Hubble: Robot to the rescue?
NASA moves forward with a plan to service the Hubble Space Telescope without the space shuttle.
August 12, 2004
|August 12, 2004|
On Monday, NASA Administrator Sean O'Keefe strongly endorsed a robotic mission to save the Hubble Space Telescope during a visit to NASA's Goddard Space Flight Center in Greenbelt, Maryland. There he congratulated Hubble engineers for their efforts in testing available technologies for an unmanned mission to fix the ailing 14-year-old telescope.
Experts predict Hubble will fail completely by 2008 if it does not receive replacement batteries and gyroscopes. Just last week, one of Hubble's four scientific instruments — STIS, the Space Telescope Imaging Spectrograph — experienced power problems and had to be shut down by controllers.
"Everybody says, 'We want to save the Hubble' — well, let's go save the Hubble," O'Keefe told the Orlando Sentinel.
Currently slated for a 2005 launch to the International Space Station, Dextre's precision abilities make it the leading robot technology for a Hubble repair mission.
Photo by CSA
In mid-January, O'Keefe canceled a planned fifth Hubble servicing mission using the space shuttle in light of safety concerns following the breakup of the shuttle Columbia in February 2003, but scientists implored NASA to look at alternatives for extending the telescope's working life, opening the door for robots.
"We're now looking at how to initiate funding," said Matthew Schaffer, head of the Hubble Space Telescope Robotic Servicing Mission program for the Exploration Systems Mission Directorate at NASA headquarters. Schaffer said that estimates of the cost of a robotic servicing mission run as high as $1.6 billion.
A large fraction of that money will have to be spent next year. In an interim report released July 13, the National Research Council committee established for assessing Hubble repair options noted any robotic mission would take substantial financial resources from NASA's 2005 budget.
"We'll have to make some difficult decisions on what gets funded and what doesn't," Schaffer told Astronomy.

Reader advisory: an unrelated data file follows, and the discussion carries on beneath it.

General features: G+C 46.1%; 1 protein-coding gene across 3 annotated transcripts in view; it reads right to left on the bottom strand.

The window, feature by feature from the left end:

Technologically, the leading contender for Hubble's rescue is a two-armed robot known as the Special Purpose Dexterous Manipulator — officially named Dextre by the Canadian Space Agency. "I hadn't heard that name until yesterday," said Schaffer.
Dextre is designed to assist with servicing tasks on the International Space Station (ISS), at times working from one end of the station's made-in-Canada robot arm and, at other times, roaming over ISS aboard a mobile transportation system. On ISS, a typical task for Dextre might be to replace a depleted 220-pound (100 kilogram) battery. This involves the ability to bolt and unbolt equipment, position hardware with an accuracy of one millimeter, align and insert the spare battery, and then properly engage all connectors. Although Dextre is capable of some autonomous work, more often, astronauts would operate the robot from a remote console within ISS.
According to Schaffer, tests with an engineering model of Dextre indicated that it can handle the tasks required for a Hubble upgrade. "It exists already," said Schaffer, "we haven't flown it yet."
One hurdle for a mission built around Dextre is the time-delay human controllers on the ground will experience. Confirmation of a single requested action may take as long as 2 seconds because of the distances between Hubble, relay satellites, and controllers.
Meanwhile, a space shuttle mission to Hubble has not been completely ruled out. While NASA pursues the robotic option it prefers, the space agency is taking no action that would preclude such a mission.